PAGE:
Half-baked and halfhearted though it is, "The Divine Garbo," a TNT documentary premiering at 8 tonight on the cable channel, does offer provocative glimpses into the life and art of one of the screen's most romantic figures, an actress who became an enigma to rival the Mona Lisa.

Unfortunately, "glimpses" is about it. The program is only 46 minutes long, and it rushes through the films of Greta Garbo -- who died in April after decades of seclusion -- pell-mell and even willy-nilly. A famous clip from "Ninotchka," for instance, is cut short before the payoff, when Garbo returns Melvyn Douglas's smooch with a passion.

TNT, one of the Ted Turner networks, is in a unique position for Garbography since Turner owns all of Garbo's American films. Unfortunately, forces-that-be chose to crank out a quickie rather than attempt a definitive and illuminating study. Cable flubs it again.

Narrator Glenn Close is seen on camera strolling around the stage of a Broadway theater where "Grand Hotel" is playing -- a tenuous link in that the musical is based on a film in which Garbo appeared. When it's time to discuss that picture, Garbo's performance is assailed as having been "forced" and "overacted."

What purpose did writer David Ansen, the Newsweek film critic, think observations like that would serve? Maybe that Garbo might be watching and would try to do better next time?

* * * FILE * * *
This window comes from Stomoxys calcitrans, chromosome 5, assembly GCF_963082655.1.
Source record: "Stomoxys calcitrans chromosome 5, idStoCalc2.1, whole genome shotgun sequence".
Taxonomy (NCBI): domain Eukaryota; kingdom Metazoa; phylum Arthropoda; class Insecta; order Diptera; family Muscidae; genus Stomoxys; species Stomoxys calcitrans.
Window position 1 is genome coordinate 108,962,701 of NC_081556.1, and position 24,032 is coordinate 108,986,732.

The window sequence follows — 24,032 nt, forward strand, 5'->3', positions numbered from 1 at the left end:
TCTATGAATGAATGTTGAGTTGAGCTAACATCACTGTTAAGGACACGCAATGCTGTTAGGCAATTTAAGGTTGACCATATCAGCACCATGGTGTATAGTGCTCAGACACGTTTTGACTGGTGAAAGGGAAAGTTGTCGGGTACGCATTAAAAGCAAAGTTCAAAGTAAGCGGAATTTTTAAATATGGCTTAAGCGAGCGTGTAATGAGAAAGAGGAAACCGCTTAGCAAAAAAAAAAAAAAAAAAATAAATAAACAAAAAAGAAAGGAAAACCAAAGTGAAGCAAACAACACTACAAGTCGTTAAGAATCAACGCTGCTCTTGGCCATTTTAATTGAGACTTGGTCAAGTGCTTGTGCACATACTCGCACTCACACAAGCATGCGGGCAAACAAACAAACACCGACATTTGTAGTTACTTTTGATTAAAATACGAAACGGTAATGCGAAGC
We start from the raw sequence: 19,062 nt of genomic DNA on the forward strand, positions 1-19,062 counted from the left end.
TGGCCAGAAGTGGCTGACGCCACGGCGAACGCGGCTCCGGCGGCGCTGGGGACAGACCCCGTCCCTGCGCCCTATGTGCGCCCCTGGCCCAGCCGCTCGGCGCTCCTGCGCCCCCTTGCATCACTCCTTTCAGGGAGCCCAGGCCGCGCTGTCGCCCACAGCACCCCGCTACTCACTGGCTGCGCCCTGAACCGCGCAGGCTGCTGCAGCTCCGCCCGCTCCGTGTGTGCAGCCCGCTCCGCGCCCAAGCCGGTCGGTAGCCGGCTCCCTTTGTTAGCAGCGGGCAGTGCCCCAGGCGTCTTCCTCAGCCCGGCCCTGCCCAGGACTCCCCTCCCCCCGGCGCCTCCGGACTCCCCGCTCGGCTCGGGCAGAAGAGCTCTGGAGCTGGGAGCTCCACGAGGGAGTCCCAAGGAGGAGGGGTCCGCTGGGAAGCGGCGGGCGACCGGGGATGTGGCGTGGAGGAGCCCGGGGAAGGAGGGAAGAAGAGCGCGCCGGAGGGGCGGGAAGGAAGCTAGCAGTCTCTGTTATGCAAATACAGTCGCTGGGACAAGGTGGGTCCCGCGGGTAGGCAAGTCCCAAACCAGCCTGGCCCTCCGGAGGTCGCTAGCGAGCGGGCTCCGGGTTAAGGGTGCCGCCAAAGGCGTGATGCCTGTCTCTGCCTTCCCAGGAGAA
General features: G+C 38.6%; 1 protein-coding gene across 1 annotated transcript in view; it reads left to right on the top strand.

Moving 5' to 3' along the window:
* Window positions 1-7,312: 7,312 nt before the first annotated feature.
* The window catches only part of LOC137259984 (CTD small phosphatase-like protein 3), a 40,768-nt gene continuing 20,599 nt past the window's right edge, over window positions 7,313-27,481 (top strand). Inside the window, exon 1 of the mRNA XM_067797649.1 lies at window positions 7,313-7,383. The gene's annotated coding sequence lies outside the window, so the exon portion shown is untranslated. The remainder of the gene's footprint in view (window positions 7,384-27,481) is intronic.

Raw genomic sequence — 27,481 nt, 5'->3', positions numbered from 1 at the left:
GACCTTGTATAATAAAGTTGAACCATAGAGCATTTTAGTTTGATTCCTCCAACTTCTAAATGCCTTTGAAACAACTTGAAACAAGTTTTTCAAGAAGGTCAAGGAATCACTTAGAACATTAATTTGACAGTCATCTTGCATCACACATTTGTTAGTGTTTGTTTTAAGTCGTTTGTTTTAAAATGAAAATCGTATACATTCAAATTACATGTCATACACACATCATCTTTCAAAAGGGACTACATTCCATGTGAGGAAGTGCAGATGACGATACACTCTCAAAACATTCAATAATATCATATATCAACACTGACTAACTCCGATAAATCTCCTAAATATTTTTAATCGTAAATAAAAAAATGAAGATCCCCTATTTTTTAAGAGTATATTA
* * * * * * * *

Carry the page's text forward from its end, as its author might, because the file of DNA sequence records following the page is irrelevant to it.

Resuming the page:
The rarest footage seen on the program is the earliest, shots of Garbo as a plump model in her native Sweden and in a succession of Swedish silents. Mauritz Stiller, her mysterious mentor, made her lose 20 pounds and wiped that smile off her face, and what the world would know as Garbo began to take shape.

One yearns to learn more about Stiller, who was homosexual, the script says, and who died in 1929 at the age of 45 back home in Sweden, Garbo's photograph clutched in his hand.

Garbo challenged sexual stereotypes on the screen, it is noted; she tended toward the "dominant position" in her love scenes. It is said she brought to films the "tantalizing spice of androgyny." A poster for MGM's "Two-Faced Woman" shouts, "Go Gay with Garbo!" But of course "gay" had a different meaning then.

The program is brightened by a couple of montages, including an opener of Garbo sightings accompanied by an unidentified crooner trilling "Just the Way You Look Tonight." He returns later to sing "They Can't Take That Away From Me" over a montage of Garbo in wild hats.

Close says of Garbo that "to guarantee her immortality, she remained a mystery," as if Garbo's early retirement and years of quiet isolation were some sort of publicity stunt. Surely it is preferable to think that her reasons for leaving the public eye were private and dark and had nothing to do with image.

In "Camille," the classic that follows "Divine Garbo" on TNT at 9 p.m., Garbo says, "Perhaps it's better if I live in your heart where the world can't see me." This documentary on Garbo and her myth only scratches the surface, but what a surface it was.